Saturday, January 5, 2013

Another epiphytic fern

Species name: Platycerium bifurcatum

Common name: elkhorn fern, staghorn fern

Location: UWO Greenhouse

This species of staghorn fern is native to Australia and the surrounding areas, in tropical rain forests (you can read all about another species of staghorn fern HERE). Staghorn ferns are not parasites despite commonly growing off of other trees; they merely use these trees for support, and gather most of the nutrients they need to survive from the air. They will also commonly grow on dead standing trunks, and are important in helping break down organic material to return it to the soil, a vital process in any ecosystem (but a process that must be exceptionally fast in tropical systems because they are so productive) called nutrient cycling.

All ferns can reproduce in two ways, but most of the time you only notice one of these ways. Ferns are vascular plants, but they are in a group that branched off before the "invention" (the evolution) of seeds. So, like mosses and lycophytes, they reproduce via spore production. This spore production occurs on fertile fronds of ferns (what we call "leaves") in sori (sing. sorus), or the brown powdery masses on the underside of the leaves. Sometimes they're in distinct clusters, and in other species they completely cover the outside bottom surface of the frond. Where the sori and located and what they look like can be an important factor in distinguishing species! When spores germinate, they don't produce more fronds. They produce tiny little plants called "gametophytes" (the frond is the "sporophyte", a plant [-phyte] which produces spores [sporo-]) which produce gametes just like regular plants do. The gametophytes produce eggs and sperm (in higher plants, "plant sperm" is pollen), which fuse together to form the zygote which matures into the sporophyte. Normally, none of us are observant enough to notice the gametophyte, because it is so incredibly small (rarely more than a few millimetres across) but in the staghorn fern they can be up to 3 cm across. I didn't notice any while I was taking photographs, but I also wasn't looking very hard.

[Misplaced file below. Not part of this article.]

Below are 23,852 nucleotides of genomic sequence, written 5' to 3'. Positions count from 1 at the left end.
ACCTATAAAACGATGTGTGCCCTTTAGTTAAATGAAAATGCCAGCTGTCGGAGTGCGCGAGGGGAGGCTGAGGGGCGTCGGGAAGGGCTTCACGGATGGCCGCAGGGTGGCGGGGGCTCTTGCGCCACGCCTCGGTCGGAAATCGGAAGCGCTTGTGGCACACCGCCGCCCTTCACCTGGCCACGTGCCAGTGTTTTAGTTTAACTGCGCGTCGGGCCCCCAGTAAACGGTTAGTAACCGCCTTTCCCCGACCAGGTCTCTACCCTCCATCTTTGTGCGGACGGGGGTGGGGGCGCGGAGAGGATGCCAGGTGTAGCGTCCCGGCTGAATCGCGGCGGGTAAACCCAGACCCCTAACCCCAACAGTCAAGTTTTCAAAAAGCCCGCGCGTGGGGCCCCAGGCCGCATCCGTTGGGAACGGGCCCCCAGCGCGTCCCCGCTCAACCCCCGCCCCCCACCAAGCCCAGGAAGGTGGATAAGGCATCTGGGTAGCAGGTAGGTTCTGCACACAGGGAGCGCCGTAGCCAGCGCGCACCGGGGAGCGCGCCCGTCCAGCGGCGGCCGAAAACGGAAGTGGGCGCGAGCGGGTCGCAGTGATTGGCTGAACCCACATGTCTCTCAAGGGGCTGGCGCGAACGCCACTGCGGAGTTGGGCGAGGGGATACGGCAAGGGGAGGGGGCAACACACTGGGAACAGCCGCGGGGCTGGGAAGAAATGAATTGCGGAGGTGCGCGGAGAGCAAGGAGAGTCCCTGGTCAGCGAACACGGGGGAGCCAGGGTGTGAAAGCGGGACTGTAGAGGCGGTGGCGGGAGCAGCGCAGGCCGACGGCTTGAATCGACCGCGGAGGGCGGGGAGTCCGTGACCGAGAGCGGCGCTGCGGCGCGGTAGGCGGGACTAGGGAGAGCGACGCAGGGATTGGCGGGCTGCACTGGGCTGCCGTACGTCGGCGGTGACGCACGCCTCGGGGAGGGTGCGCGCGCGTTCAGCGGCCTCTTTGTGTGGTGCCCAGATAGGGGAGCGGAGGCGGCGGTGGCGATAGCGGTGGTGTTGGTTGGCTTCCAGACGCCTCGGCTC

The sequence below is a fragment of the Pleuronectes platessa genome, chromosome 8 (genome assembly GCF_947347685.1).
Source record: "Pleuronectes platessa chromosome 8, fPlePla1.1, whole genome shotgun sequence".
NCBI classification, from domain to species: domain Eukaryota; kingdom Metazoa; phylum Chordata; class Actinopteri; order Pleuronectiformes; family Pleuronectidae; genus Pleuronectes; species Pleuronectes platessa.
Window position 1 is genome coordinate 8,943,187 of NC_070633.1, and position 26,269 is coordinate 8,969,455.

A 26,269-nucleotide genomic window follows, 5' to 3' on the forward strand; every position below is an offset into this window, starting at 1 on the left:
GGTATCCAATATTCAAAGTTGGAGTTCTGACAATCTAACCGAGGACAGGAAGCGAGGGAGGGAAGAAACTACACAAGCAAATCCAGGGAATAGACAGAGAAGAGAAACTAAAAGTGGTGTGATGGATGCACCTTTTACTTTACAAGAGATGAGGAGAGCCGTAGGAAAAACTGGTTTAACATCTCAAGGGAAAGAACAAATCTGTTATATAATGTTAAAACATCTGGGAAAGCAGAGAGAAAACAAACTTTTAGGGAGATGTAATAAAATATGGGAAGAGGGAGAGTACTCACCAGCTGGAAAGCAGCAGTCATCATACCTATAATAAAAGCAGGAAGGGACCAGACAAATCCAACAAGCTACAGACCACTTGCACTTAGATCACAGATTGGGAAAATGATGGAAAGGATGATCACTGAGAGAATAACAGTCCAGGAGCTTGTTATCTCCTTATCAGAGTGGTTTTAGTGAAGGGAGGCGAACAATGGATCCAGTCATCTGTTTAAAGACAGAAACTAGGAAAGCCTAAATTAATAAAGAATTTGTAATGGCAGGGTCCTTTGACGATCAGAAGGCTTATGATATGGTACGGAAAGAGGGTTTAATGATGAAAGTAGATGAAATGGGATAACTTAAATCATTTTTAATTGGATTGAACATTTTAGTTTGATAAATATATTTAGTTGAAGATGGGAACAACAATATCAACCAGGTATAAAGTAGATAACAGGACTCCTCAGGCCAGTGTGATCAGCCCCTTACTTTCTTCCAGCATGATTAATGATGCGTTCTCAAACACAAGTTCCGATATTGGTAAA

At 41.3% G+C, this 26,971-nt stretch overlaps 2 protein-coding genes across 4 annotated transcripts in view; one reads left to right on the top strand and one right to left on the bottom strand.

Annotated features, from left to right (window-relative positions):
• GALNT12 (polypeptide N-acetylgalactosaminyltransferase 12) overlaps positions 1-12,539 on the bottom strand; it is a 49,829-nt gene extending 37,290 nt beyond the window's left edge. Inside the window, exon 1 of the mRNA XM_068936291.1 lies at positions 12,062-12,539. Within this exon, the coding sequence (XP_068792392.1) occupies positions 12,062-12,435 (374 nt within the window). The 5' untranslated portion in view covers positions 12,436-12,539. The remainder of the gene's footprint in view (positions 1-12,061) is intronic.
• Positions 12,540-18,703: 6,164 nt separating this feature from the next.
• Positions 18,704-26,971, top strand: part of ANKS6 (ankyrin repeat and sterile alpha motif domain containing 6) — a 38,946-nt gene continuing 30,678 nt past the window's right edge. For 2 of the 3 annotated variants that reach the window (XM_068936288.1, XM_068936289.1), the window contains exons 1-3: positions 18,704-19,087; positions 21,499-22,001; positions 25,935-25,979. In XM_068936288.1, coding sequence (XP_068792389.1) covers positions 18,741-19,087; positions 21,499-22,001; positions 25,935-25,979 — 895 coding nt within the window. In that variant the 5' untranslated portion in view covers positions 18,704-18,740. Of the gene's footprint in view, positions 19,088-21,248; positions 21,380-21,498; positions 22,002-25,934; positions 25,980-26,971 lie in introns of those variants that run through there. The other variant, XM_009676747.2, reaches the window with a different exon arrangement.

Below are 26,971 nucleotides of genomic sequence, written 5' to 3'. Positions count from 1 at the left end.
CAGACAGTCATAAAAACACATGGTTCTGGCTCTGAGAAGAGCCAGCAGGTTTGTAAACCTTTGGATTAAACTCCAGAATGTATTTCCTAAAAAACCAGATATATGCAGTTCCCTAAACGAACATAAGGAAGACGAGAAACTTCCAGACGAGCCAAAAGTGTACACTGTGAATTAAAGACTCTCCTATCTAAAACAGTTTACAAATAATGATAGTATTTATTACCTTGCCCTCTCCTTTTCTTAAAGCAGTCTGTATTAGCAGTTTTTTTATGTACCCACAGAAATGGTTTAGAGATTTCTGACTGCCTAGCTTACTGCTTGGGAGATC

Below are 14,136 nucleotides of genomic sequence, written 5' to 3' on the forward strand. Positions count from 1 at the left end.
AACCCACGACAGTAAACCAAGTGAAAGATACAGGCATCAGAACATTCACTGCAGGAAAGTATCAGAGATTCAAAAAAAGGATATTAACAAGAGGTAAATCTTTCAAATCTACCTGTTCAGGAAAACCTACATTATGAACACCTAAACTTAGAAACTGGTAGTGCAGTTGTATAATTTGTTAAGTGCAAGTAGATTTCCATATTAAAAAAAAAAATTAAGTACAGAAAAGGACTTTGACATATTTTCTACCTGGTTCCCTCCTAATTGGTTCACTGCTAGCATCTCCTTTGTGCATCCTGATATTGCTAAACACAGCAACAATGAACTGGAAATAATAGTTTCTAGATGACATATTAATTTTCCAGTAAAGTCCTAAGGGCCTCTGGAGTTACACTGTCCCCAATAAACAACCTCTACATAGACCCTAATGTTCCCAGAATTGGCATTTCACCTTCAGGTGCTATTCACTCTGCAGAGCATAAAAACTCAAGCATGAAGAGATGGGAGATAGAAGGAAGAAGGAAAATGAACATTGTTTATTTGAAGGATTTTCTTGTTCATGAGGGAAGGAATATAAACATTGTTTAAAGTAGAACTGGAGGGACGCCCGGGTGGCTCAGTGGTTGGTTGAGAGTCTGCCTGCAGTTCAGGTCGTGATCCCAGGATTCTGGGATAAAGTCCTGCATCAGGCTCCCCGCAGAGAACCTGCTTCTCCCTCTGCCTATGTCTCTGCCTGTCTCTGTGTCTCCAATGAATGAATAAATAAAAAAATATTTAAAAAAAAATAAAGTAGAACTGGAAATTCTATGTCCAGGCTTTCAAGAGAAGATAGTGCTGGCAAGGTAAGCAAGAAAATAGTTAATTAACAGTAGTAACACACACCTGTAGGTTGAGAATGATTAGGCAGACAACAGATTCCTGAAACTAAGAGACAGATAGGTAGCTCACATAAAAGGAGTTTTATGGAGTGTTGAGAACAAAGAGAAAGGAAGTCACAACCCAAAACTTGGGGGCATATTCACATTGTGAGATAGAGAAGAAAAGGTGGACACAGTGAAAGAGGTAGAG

The staghorn fern, like many species of fern, produces two different types of fronds. The first type, the sterile fronds, are large and shield-shaped. Their role is to protect the roots of the fern from drying out, and in some species act as reservoirs to catch rainwater. The other type of frond is the fertile frond, which are the long, antler-shaped leaves coming out of the opening in the basal fronds. When one basal frond starts to rot (something which I imagine must happen quite frequently; if they're designed to catch water and protect something that must always be wet, they probably rot away quite quickly!), it is replaced by a new basal frond growing off the roots which you can see in the bottom photo. The production of this new basal frond is incredibly rapid; it can go from being a few millimetres across to a few centimetres across in a week or less.